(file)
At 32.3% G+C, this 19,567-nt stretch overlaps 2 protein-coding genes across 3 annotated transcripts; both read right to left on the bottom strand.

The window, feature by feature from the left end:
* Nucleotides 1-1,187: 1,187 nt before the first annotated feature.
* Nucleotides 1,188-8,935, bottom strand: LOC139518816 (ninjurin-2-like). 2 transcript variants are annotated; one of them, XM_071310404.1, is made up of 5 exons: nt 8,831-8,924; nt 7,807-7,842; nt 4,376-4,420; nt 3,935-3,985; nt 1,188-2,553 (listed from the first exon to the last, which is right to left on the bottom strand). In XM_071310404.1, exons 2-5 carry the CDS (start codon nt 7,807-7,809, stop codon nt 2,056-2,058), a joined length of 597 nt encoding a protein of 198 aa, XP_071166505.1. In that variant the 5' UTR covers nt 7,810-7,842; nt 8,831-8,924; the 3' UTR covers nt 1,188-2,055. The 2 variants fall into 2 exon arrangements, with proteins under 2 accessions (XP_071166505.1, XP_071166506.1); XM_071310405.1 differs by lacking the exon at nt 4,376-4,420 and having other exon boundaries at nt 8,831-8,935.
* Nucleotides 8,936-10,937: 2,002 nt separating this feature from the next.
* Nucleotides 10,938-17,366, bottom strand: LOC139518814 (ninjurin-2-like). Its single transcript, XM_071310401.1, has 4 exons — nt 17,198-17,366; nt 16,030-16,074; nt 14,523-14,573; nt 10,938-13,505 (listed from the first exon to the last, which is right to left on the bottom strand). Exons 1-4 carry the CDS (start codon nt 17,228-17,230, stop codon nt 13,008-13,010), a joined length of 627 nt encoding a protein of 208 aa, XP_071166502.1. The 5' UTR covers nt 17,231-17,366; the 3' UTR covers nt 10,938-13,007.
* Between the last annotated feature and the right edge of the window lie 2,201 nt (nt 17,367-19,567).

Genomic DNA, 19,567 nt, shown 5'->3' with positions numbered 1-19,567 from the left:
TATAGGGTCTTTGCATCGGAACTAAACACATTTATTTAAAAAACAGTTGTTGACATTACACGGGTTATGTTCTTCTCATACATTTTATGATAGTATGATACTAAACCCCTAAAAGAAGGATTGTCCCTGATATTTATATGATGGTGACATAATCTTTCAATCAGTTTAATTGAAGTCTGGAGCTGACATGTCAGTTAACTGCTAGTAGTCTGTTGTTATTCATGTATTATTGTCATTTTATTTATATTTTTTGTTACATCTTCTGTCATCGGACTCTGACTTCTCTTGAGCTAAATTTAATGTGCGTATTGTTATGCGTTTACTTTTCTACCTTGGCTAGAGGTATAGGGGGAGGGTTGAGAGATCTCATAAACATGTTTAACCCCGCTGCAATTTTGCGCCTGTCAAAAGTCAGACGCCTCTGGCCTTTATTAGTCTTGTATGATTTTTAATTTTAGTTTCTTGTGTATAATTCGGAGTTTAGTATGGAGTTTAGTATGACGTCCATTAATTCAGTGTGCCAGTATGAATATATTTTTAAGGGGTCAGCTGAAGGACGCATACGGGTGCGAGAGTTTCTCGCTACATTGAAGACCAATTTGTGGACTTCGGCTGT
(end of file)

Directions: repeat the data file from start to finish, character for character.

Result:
At 32.3% G+C, this 19,567-nt stretch overlaps 2 protein-coding genes across 3 annotated transcripts; both read right to left on the bottom strand.

The window, feature by feature from the left end:
* Nucleotides 1-1,187: 1,187 nt before the first annotated feature.
* Nucleotides 1,188-8,935, bottom strand: LOC139518816 (ninjurin-2-like). 2 transcript variants are annotated; one of them, XM_071310404.1, is made up of 5 exons: nt 8,831-8,924; nt 7,807-7,842; nt 4,376-4,420; nt 3,935-3,985; nt 1,188-2,553 (listed from the first exon to the last, which is right to left on the bottom strand). In XM_071310404.1, exons 2-5 carry the CDS (start codon nt 7,807-7,809, stop codon nt 2,056-2,058), a joined length of 597 nt encoding a protein of 198 aa, XP_071166505.1. In that variant the 5' UTR covers nt 7,810-7,842; nt 8,831-8,924; the 3' UTR covers nt 1,188-2,055. The 2 variants fall into 2 exon arrangements, with proteins under 2 accessions (XP_071166505.1, XP_071166506.1); XM_071310405.1 differs by lacking the exon at nt 4,376-4,420 and having other exon boundaries at nt 8,831-8,935.
* Nucleotides 8,936-10,937: 2,002 nt separating this feature from the next.
* Nucleotides 10,938-17,366, bottom strand: LOC139518814 (ninjurin-2-like). Its single transcript, XM_071310401.1, has 4 exons — nt 17,198-17,366; nt 16,030-16,074; nt 14,523-14,573; nt 10,938-13,505 (listed from the first exon to the last, which is right to left on the bottom strand). Exons 1-4 carry the CDS (start codon nt 17,228-17,230, stop codon nt 13,008-13,010), a joined length of 627 nt encoding a protein of 208 aa, XP_071166502.1. The 5' UTR covers nt 17,231-17,366; the 3' UTR covers nt 10,938-13,007.
* Between the last annotated feature and the right edge of the window lie 2,201 nt (nt 17,367-19,567).

Genomic DNA, 19,567 nt, shown 5'->3' with positions numbered 1-19,567 from the left:
TATAGGGTCTTTGCATCGGAACTAAACACATTTATTTAAAAAACAGTTGTTGACATTACACGGGTTATGTTCTTCTCATACATTTTATGATAGTATGATACTAAACCCCTAAAAGAAGGATTGTCCCTGATATTTATATGATGGTGACATAATCTTTCAATCAGTTTAATTGAAGTCTGGAGCTGACATGTCAGTTAACTGCTAGTAGTCTGTTGTTATTCATGTATTATTGTCATTTTATTTATATTTTTTGTTACATCTTCTGTCATCGGACTCTGACTTCTCTTGAGCTAAATTTAATGTGCGTATTGTTATGCGTTTACTTTTCTACCTTGGCTAGAGGTATAGGGGGAGGGTTGAGAGATCTCATAAACATGTTTAACCCCGCTGCAATTTTGCGCCTGTCAAAAGTCAGACGCCTCTGGCCTTTATTAGTCTTGTATGATTTTTAATTTTAGTTTCTTGTGTATAATTCGGAGTTTAGTATGGAGTTTAGTATGACGTCCATTAATTCAGTGTGCCAGTATGAATATATTTTTAAGGGGTCAGCTGAAGGACGCATACGGGTGCGAGAGTTTCTCGCTACATTGAAGACCAATTTGTGGACTTCGGCTGT